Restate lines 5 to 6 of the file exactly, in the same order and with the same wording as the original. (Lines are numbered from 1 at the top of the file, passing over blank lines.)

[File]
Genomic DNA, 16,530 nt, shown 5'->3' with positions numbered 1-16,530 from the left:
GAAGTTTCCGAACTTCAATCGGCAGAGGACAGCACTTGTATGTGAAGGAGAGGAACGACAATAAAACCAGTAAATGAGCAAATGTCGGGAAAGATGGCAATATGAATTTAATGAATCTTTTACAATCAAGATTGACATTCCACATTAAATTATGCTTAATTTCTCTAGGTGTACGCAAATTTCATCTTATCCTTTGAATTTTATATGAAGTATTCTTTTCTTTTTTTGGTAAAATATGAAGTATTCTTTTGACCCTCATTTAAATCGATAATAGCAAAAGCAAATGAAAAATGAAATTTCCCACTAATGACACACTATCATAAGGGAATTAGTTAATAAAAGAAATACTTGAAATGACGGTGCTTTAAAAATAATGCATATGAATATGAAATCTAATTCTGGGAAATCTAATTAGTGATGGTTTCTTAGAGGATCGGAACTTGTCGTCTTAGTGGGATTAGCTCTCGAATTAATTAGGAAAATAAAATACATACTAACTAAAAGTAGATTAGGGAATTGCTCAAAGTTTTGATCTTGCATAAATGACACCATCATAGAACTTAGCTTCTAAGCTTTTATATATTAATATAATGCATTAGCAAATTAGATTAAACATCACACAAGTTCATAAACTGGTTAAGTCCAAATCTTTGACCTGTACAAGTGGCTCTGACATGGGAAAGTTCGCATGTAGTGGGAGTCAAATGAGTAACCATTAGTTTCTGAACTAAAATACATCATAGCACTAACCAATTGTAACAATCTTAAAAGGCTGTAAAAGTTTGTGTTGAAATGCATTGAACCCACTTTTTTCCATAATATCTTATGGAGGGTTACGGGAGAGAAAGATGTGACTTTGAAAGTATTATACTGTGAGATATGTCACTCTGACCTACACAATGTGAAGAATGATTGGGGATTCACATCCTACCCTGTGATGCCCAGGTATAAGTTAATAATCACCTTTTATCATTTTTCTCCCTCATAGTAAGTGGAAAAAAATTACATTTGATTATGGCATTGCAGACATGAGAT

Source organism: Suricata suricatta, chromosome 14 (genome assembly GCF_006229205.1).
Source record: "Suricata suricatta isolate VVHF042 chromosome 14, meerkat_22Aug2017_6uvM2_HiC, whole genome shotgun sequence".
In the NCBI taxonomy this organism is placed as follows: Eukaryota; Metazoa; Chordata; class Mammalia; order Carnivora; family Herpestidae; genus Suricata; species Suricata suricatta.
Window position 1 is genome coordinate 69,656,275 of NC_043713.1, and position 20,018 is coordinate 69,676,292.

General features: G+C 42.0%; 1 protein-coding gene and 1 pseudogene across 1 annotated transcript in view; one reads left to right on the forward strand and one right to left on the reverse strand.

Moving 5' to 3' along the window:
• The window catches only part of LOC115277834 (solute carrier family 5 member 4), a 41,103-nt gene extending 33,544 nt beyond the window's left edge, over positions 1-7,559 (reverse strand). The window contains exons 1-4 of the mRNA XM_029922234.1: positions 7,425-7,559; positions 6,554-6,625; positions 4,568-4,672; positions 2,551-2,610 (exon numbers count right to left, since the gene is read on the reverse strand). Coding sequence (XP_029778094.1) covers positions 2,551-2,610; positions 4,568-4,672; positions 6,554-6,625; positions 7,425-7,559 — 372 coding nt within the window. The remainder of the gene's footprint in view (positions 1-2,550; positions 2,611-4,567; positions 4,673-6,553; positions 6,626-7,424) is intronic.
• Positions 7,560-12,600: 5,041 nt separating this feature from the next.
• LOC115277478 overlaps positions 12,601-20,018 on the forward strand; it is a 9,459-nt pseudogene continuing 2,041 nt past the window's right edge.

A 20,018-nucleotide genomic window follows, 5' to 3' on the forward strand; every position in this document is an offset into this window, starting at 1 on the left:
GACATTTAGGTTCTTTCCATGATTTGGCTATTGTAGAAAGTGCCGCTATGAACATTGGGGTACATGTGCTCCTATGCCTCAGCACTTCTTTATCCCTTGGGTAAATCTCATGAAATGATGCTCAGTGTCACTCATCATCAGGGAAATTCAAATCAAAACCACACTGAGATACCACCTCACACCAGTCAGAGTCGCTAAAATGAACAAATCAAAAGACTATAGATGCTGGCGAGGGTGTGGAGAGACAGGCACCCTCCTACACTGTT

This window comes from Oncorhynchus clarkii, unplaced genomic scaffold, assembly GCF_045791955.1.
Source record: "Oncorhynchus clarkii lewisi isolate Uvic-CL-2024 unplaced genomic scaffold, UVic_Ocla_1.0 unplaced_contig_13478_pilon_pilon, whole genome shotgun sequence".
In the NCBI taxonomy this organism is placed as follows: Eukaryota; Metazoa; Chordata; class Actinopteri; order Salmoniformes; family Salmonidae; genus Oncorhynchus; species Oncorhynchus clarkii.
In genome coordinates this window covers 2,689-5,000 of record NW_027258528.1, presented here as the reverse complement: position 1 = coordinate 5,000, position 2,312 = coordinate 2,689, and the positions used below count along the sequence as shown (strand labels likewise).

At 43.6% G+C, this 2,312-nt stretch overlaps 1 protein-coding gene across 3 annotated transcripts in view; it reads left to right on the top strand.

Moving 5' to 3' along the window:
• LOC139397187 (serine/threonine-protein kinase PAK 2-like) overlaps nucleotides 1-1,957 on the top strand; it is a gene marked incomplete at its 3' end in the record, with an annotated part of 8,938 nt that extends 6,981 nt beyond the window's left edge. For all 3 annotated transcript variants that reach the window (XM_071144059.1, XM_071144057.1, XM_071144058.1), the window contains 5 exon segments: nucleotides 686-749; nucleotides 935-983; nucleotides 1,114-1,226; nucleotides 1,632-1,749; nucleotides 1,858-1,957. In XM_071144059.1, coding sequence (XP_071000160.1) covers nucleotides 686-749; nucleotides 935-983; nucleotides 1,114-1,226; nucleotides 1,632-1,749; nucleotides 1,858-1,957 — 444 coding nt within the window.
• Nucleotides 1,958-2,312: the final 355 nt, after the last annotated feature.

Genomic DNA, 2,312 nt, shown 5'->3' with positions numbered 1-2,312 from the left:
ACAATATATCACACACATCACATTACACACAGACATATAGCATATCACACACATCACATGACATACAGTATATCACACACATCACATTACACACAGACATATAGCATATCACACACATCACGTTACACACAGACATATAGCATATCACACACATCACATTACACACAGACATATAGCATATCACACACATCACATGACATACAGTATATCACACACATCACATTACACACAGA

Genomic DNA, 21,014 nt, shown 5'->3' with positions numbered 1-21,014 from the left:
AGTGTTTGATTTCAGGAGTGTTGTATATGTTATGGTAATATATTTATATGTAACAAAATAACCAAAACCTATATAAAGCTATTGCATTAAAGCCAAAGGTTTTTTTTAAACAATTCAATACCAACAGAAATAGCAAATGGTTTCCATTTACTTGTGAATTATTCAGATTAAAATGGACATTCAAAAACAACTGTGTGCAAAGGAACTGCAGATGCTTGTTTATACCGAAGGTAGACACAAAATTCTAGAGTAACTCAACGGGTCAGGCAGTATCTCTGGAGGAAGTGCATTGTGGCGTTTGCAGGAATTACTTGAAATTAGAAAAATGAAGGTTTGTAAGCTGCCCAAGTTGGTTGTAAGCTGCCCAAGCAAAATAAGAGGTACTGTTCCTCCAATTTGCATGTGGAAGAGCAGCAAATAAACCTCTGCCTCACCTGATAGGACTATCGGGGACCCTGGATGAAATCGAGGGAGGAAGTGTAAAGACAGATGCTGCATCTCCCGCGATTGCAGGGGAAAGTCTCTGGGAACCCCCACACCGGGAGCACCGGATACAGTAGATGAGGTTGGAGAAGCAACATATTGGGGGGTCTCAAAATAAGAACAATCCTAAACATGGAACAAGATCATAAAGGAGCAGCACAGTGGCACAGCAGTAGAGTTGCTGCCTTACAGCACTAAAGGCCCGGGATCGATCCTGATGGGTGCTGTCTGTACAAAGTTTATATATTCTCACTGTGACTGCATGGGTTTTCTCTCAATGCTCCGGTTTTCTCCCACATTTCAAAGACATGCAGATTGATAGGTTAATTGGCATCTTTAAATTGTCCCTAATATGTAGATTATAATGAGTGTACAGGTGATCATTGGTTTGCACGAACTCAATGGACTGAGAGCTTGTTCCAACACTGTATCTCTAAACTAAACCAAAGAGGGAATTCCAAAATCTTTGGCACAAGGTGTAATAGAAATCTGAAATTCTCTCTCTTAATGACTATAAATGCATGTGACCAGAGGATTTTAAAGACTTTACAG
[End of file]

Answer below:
In the NCBI taxonomy this organism is placed as follows: Eukaryota; Metazoa; Chordata; class Mammalia; order Carnivora; family Herpestidae; genus Suricata; species Suricata suricatta.
Window position 1 is genome coordinate 69,656,275 of NC_043713.1, and position 20,018 is coordinate 69,676,292.